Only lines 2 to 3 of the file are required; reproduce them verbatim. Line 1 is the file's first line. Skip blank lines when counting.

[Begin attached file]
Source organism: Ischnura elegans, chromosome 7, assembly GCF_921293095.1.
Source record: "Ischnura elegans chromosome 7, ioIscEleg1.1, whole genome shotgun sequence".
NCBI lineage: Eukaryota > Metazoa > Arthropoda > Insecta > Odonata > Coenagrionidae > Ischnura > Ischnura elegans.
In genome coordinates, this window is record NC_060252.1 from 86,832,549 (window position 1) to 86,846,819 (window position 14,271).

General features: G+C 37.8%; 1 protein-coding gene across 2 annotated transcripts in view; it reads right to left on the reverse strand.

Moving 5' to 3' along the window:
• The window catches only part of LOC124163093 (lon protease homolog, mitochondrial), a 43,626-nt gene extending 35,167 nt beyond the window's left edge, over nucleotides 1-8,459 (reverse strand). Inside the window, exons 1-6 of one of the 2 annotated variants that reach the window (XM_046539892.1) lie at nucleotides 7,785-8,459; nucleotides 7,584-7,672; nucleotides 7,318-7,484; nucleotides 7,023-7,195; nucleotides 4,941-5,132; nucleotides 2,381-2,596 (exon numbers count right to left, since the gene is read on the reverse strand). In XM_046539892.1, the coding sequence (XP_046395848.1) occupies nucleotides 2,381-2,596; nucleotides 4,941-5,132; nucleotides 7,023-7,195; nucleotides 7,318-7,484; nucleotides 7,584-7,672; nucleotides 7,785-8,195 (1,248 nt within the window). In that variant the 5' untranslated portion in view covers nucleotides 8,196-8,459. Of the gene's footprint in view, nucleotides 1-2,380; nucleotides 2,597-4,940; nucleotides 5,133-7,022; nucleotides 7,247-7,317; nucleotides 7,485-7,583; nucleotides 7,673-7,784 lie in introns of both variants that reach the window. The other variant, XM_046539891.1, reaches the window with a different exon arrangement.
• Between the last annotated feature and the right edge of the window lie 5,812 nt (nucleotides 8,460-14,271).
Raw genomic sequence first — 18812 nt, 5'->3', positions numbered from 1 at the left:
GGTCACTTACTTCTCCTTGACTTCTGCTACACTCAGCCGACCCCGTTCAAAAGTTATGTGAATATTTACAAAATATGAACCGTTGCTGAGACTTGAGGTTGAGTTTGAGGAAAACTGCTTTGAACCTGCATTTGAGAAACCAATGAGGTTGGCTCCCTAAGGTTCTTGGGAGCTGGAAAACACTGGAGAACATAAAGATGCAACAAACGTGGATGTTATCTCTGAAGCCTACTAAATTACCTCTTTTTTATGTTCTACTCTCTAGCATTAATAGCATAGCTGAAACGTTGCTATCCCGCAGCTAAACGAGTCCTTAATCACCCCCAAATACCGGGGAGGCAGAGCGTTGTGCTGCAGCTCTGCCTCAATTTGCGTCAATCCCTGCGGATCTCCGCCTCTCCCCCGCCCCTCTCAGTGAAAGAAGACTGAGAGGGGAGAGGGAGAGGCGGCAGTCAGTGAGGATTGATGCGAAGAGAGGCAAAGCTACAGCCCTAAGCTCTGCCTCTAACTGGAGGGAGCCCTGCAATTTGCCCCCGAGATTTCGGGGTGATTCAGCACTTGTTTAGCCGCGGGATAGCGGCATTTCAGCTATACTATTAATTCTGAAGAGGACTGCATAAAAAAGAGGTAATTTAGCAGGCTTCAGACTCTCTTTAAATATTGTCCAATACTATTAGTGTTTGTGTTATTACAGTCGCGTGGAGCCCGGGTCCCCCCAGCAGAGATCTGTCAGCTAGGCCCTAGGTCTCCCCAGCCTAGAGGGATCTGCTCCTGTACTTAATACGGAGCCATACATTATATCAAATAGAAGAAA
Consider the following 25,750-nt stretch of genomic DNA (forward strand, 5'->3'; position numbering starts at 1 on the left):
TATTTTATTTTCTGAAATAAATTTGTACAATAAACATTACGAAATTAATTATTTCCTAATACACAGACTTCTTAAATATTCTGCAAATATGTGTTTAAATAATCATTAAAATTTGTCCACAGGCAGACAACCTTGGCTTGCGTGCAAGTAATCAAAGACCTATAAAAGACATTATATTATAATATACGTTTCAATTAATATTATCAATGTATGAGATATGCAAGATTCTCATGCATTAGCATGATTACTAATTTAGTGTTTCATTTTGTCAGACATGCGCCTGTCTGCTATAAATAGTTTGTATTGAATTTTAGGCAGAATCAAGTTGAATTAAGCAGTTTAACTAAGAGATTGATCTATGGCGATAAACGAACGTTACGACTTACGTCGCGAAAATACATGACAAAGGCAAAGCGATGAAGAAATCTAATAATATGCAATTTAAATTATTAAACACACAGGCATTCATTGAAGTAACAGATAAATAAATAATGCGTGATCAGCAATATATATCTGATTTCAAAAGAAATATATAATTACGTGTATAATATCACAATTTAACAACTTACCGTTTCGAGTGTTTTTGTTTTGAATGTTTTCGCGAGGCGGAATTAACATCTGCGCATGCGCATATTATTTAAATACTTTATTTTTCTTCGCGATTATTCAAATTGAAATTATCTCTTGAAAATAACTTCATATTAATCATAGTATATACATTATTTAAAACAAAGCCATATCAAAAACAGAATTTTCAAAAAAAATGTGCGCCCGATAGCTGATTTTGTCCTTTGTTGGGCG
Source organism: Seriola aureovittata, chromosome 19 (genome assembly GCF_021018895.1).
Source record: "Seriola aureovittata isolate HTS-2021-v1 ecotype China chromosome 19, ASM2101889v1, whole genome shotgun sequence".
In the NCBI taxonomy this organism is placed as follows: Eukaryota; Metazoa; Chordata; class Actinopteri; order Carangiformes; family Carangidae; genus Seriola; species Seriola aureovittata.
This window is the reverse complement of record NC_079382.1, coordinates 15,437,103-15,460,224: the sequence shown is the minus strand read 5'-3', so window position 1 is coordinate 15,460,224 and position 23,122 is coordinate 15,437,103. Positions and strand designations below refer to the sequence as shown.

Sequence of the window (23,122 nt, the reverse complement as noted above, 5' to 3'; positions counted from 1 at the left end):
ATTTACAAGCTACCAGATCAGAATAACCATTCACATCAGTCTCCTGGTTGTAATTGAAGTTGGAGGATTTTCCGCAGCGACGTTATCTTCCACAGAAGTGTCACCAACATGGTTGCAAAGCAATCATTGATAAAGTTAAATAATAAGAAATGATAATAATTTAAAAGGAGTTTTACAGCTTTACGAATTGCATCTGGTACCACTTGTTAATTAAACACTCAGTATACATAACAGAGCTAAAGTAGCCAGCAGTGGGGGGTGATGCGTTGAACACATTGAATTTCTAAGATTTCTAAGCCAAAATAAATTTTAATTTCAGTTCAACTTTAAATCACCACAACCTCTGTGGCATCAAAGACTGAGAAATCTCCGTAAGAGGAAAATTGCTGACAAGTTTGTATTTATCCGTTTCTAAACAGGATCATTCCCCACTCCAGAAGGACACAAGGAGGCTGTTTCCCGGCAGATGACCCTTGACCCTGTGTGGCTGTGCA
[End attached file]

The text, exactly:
Source record: "Ischnura elegans chromosome 7, ioIscEleg1.1, whole genome shotgun sequence".
NCBI lineage: Eukaryota > Metazoa > Arthropoda > Insecta > Odonata > Coenagrionidae > Ischnura > Ischnura elegans.